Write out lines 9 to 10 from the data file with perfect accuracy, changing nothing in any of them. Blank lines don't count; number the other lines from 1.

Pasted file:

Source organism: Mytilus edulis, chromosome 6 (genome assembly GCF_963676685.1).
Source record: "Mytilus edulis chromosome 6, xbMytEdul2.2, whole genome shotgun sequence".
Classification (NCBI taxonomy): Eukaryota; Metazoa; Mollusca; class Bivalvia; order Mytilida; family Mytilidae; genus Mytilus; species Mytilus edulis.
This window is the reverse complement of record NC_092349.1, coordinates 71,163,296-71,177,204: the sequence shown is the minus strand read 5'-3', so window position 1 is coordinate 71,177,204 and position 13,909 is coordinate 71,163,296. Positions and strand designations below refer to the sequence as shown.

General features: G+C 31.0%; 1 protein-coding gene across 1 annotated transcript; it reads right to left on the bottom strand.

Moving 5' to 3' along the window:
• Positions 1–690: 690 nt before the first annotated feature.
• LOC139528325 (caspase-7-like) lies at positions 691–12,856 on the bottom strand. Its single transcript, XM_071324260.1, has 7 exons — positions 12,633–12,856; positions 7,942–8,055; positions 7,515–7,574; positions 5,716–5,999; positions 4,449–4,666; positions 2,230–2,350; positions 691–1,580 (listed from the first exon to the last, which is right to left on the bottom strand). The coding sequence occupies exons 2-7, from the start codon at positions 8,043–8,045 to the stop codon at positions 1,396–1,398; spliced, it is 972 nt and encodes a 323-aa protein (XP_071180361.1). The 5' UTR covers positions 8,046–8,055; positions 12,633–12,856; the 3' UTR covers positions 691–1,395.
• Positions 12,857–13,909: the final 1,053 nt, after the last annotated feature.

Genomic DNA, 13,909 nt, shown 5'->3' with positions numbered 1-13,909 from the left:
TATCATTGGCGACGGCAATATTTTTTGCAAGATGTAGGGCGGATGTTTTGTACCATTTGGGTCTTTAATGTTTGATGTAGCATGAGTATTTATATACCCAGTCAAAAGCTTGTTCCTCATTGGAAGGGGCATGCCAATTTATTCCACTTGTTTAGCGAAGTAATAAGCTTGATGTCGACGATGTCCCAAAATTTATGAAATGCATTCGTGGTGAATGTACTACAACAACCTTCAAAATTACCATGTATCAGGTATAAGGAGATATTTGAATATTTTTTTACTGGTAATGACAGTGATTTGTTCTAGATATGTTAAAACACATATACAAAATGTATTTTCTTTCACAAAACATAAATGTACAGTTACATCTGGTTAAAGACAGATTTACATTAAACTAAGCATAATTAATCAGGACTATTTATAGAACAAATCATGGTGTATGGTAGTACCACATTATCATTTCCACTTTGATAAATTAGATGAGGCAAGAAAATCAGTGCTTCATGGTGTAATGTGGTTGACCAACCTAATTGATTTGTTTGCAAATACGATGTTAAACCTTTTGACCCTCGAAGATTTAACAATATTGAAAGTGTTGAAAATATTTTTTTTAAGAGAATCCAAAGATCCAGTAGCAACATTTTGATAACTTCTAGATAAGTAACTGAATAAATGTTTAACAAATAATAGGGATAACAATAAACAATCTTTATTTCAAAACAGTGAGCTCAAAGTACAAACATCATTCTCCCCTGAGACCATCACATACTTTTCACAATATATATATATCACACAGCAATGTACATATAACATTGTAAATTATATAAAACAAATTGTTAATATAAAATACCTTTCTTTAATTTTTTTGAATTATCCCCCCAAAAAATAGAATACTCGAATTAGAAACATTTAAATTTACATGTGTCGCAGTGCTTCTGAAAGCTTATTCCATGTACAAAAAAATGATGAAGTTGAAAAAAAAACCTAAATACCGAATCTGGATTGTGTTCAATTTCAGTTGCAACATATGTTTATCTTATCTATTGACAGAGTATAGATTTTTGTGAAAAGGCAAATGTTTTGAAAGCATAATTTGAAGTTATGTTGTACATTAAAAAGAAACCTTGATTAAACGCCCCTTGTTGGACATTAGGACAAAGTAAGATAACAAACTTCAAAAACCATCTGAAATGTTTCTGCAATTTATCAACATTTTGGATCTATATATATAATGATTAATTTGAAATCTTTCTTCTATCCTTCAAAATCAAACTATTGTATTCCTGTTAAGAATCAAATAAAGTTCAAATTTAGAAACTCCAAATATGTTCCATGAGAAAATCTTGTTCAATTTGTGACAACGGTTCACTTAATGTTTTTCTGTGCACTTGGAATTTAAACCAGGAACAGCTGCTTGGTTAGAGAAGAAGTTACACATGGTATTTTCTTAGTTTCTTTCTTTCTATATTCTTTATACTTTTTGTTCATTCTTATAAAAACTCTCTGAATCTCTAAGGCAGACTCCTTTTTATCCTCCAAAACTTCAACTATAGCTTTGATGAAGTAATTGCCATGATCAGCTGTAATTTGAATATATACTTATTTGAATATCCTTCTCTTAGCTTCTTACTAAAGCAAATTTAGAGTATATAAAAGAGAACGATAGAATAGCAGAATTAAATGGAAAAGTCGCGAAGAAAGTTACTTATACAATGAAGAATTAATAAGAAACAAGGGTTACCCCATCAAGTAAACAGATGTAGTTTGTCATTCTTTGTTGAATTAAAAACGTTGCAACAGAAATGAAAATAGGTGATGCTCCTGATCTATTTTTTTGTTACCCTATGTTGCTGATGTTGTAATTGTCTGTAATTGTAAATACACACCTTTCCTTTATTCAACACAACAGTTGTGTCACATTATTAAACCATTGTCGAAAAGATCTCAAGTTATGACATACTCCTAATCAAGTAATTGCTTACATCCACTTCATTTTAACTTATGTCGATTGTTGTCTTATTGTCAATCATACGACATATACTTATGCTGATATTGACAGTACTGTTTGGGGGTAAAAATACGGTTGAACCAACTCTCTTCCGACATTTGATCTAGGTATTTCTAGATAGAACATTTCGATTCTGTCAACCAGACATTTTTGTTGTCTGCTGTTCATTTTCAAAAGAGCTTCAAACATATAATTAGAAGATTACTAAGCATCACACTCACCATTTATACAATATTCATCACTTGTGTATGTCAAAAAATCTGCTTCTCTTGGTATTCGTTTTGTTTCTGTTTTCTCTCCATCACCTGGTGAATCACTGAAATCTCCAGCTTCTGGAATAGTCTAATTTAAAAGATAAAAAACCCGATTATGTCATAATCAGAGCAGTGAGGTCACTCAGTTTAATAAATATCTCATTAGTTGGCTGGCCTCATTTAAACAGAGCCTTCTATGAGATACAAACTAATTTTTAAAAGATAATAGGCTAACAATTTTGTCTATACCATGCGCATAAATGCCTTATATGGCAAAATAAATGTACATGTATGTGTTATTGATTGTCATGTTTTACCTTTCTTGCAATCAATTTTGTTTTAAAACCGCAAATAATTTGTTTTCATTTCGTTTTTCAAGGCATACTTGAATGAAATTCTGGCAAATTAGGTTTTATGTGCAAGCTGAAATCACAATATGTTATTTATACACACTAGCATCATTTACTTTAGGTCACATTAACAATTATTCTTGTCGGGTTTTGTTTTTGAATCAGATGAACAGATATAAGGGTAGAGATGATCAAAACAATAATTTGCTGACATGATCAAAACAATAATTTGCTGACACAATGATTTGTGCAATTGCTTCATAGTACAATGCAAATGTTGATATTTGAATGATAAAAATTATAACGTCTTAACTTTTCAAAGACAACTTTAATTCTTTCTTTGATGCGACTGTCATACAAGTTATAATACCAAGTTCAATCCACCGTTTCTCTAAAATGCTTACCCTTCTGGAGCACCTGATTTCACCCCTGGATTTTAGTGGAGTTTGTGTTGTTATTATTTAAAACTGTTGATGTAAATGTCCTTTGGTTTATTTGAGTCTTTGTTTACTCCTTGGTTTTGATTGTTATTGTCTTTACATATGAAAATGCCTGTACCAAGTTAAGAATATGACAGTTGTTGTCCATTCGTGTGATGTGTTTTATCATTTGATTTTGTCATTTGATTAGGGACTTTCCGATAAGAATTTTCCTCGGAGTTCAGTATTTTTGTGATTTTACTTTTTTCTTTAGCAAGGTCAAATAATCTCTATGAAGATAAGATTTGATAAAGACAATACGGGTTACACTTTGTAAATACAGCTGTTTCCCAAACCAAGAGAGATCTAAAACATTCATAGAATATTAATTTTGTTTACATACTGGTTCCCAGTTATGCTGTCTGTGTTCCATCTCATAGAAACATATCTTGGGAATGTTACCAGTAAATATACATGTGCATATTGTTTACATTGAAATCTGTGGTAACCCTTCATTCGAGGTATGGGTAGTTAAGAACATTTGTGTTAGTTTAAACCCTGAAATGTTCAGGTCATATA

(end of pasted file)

• Positions 12,857–13,909: the final 1,053 nt, after the last annotated feature.

Genomic DNA, 13,909 nt, shown 5'->3' with positions numbered 1-13,909 from the left: